Friday, December 19, 2008

Greg Egan Idea Man

At Jon Evans speculates on why Australian science fiction writer and computer programmer Greg Egan isn't a superstar. He says:
If you haven’t read any Egan, you so should. He takes the wildest frontiers of today’s science and turns them into truly brainbending speculative fiction that continually challenges the reader’s ideas of both reality and humanity. He’s also a terrific sentence-by-sentence writer.
Egan writes hard science fiction that is frequently based on mathematics, physics and computer science. For example, his short story "Wang's Carpets" involves the discovery of truly alien aliens that are living embodiments of Wang tiles.

Evans speculates that one reason Egan's writing doesn't enjoy more popularity is because his stories are actually too focused on complicated scientific ideas. It's hard to know how much of a role that has played in his writing career, but I do know it affected my interest in his novels. I've read a few of his short stories, including "Wang's Carpets" and "Border Guards", and enjoyed them, but I don't have a particular interest in quantum physics or mathematics, and his novels just didn't sound that appealing to me - at least not appealing enough to seek them out.

Now maybe I've been wrong - I really enjoyed Robert Charles Wilson's Spin, which seems to have some superficial similarities to Egan's Quarentine - and I'll probably give Egan's work a chance next time I run across it. But that points to another problem Evans points out: Egan's novels can be hard to find in bookstores and libraries. For example, the nearest library copy of his latest novel, Incandescance, is 60 miles away in the next county over. It's obviously not something I'd find by browsing the shelves.

It's nice, then, that a number of Egan's short works are available online. I've been downloading some of them for future reading, and discovered is that some of his stories are based on bioscience too. I haven't read them all so I don't really have anything to say about the actual science in them. All I can suggest is that you read them for yourselves. Here are a few links for your weekend reading pleasure:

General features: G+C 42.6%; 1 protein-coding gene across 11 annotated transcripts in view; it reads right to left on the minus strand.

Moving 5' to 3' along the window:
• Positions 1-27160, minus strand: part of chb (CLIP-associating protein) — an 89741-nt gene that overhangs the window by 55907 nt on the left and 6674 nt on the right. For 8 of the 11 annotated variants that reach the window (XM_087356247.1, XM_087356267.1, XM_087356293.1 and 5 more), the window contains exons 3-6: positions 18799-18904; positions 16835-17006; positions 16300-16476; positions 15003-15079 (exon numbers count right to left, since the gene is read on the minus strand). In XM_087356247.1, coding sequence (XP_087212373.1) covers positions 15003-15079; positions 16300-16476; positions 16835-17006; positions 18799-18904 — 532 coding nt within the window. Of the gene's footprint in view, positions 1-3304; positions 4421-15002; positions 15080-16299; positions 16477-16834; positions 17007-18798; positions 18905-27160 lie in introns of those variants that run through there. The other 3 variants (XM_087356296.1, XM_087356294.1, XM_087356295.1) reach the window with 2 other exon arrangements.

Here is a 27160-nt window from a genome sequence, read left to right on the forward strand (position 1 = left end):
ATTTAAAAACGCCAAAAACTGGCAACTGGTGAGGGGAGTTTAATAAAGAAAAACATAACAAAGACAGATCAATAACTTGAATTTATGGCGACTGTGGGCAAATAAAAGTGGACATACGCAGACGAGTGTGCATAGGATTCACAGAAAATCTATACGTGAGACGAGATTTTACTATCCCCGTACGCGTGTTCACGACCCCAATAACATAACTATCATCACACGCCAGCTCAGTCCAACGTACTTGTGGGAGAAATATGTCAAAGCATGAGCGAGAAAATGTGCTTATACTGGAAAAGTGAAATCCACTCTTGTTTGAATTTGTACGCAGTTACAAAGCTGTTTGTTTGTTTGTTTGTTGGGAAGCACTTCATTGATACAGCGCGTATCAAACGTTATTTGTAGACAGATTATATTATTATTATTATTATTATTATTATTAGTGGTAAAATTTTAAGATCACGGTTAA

And it's not biological at all, but definitely read "Border Guards". It both has weird science and a very touching ending.



  1. I've got to say that as much as I've enjoyed Greg Egan's works, he's not someone I can read casually. His stuff is genuinely demanding and regularly takes me past the point where my education can support the thinking that it takes to fully absorb. Reading Egan is, for me, exercise rather than relaxation.

    That said, I also regard him as a role model and I wish more people would meet his standards of intellectual rigor.

  2. The biology in these stories is fairly accurate, but they suffer from two problems that dog all of Egan's works, even the better examples: massive infodumps and "mouthpiece" characters. If these stories bore the name of an unknown author, it's unlikely they would have been published.

  3. Anonymous10:37 PM

    I'm busy reading Schild's Ladder, my first Greg Egan novel. Schooee!
    I'm a sci-fi addict, and I've never had to spend so much time trying to educate myself just to vaguely understand the physics behind the story. The plot is fascinating, but as Sean Craven says, this is hard work. At the same time, you can increase your knowledge of obscure physics substantially if you have the inclination


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